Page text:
A Curious & Casual Blend of Metaphors: Nathan Hondros Reviews ‘Nightswim’ by Justin Lowe

Nightswim by Justin Lowe Bluepepper 2014

NightswimAccording to the brief biography at the beginning of Justin Lowe’s new collection Nightswim, the poet’s origins are part inner-city Sydney and part European. This isn’t notable in itself, even considering Lowe’s childhood spent on the Spanish island of Minorca; Lowe finished a tertiary education in Australia, then spent years back on the continent working odd jobs and on his writing. Then, once again, he returned.

Nothing unusual here.

However, somewhere along the road, these two geographical threads of Lowe’s formative life resolved into an Australian poetry of unusual lineage and a refreshingly clear and confident understanding of its place. In fact, much of Lowe’s work verges on an invigorating and casual disregard of its Australian-ness. What a relief to read poetry that isn’t anxious or overly concerned about its hierarchy in the world.

It seems I come across much Australian poetry that’s locked in an anxious struggle with its Australian origins. Years ago, gripped by this anxiety, we imitated the mid-war English poets until the Beats and the New York School gave a new generation of poseurs a style to riff on. I’m as guilty as anyone of pretending to be Frank O’Hara, I suppose. Then there were other currents and vogues, each more post-modern and avant-garde than the last.

As Ben Etherington wrote recently in the Sydney Review of Books: ‘It seems all Australian poets took the same two courses at university: “British and Irish poetry from Wordsworth to Heaney” and “Modern American poetry from Whitman to L=A=N=G=U=A=G=E”’ (same courses the critics took, by the way).

At times, the antidote to this cringe seems to be wave after wave of reactionary and sickly parochialism in which we make a parade of our Australian-ness: pastoral poems of wildlife and landscape and half-hearted philosophical meanderings through contemporary Australian cultural and political phenomena.

Of course, there has been our own brand of innovation in the meantime, notably Les Murray’s distinctive voice that is at home in Poetry magazine as it is in Bunyah. See also my recent review of Andrew Burke’s latest collection.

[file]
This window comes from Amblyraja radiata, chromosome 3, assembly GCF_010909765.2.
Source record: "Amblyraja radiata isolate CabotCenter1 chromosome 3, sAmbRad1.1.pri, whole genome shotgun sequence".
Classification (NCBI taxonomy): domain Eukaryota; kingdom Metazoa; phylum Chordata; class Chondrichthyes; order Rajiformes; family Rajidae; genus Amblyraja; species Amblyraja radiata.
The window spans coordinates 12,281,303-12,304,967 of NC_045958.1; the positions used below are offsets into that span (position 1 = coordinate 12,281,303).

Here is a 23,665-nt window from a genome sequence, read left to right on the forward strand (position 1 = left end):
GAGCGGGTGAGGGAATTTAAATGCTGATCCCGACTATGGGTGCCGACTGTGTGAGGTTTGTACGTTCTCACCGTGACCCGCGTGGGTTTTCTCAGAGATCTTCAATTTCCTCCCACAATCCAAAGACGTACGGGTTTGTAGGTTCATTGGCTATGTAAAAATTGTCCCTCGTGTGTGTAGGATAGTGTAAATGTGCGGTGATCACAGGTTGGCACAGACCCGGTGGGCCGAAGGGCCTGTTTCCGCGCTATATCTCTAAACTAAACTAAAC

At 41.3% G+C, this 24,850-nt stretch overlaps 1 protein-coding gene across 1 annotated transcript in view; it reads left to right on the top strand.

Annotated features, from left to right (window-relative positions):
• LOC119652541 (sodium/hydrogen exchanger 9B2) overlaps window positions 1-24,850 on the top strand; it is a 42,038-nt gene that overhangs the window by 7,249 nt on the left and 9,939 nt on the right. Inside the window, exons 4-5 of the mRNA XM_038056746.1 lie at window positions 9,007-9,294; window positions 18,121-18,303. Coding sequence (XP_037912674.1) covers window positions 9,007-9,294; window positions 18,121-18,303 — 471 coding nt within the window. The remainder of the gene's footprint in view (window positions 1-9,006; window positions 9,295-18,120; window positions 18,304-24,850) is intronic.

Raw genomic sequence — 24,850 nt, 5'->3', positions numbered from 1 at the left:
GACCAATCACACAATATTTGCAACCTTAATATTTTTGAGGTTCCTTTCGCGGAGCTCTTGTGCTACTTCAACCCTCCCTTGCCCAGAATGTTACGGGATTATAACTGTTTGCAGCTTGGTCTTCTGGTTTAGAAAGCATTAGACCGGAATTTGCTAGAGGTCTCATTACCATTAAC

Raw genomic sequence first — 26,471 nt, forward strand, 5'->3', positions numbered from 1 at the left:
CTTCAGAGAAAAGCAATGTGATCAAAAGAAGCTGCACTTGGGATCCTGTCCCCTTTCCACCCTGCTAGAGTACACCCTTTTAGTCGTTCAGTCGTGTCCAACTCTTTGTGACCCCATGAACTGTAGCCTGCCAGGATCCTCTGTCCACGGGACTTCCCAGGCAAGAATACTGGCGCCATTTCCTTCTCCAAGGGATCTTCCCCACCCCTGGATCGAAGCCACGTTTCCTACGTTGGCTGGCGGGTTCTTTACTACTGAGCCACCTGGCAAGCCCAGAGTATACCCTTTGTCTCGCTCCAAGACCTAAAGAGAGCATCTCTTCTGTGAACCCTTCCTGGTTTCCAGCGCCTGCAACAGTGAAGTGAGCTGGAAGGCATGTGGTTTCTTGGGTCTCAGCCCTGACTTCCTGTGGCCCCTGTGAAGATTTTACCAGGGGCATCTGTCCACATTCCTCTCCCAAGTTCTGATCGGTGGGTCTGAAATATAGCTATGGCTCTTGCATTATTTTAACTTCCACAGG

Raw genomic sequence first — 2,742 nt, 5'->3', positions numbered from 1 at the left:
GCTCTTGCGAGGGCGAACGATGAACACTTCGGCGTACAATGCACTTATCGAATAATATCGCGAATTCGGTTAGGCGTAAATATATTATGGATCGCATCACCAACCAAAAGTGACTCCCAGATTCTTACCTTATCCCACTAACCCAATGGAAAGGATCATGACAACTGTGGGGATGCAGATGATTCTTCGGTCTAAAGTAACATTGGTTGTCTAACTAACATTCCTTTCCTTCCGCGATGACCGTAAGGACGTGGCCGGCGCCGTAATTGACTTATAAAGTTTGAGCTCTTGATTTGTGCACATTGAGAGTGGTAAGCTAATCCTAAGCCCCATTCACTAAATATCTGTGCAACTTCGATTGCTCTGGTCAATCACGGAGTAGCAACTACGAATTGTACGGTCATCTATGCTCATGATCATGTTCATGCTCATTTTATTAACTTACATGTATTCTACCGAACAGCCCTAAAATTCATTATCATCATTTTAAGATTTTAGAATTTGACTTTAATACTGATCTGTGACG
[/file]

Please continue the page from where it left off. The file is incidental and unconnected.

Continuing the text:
Justin Lowe’s poetry is just as ambitious. He is working a vein that neither resents nor idolises its geographical origin, but instead accepts it. It’s from this standpoint that we might make a poetry that is unequivocally new and ours. His is the kind of creativity accessible to poets for whom being Australian is not a live issue (just as it wasn’t for Brett Whiteley as a visual artist and, ultimately, it wasn’t for Patrick White as a novelist). Why should being Australian be something anyone should care about, here or elsewhere?

That the poetry in Nightswim grew out of Europe and Newtown grunge and has now escaped to the Blue Mountains is a matter of fact, and not much besides. It’s not a source of conflict to be grappled with in a poem, or to be overcompensated for by an appeal to our distinctive natural environment. There are forms and influences in Lowe’s work that I understand through reference to my own life, far away on the West Coast; I don’t need to appreciate this poetry only through a narrow context of place.

It is only through such a sensibility that Lowe is capable of poems such as ‘Nightswim’; there is a curious and casual blend of metaphors at work in the poem, which finds ideas such as a ‘…kookaburra hunched like Apollo…’ Lowe’s voice is wise and reflective, but he also has an effective expressive register; poems move between narrative and the most beautiful and natural of lyrics without a seam. He has also mastered a pleasing disregard for what in contemporary poetry might be considered ‘on trend’.

‘Gulgong’, one my favourites in this collection, is an interesting example of this resistance to voguishness. It employs religious imagery to drive itself to a lyrical conclusion; the writer has ‘the burning knees of a supplicant’, and contemplates the sleight of hand involved as ‘God works the latch’.

What’s more, a man of a certain age writing poetry about the haunted houses of relationships can’t be described as en vogue, but he’s sure as hell more interesting that many of the poets who supposedly are. Take this, from ‘Eternity — for Tania’:

finish what you are doing
and I will talk you through my sleeplessness,
the red orange green kite tails
the traffic lights strew in the rain.

This is beautiful craftwork, and it’s wrought like this through most of the poems.

Lowe admits to getting a start in the writing of poetry by knocking up song lyrics for a series of bands. This prior relationship also plays a role in his latest work, especially in some of Lowe’s titles. ‘River Deep, Mountain High’ obviously refers to the Ike and Tina Turner song, ‘Closing Time’ is also a song and an album by Tom Waits, and ‘Sunday Morning’ perhaps refers to the Velvet Underground’s anthemic masterpiece. Lowe’s titles also allude to other works, such as ‘The Glass Canoe’, the great novel by David Ireland.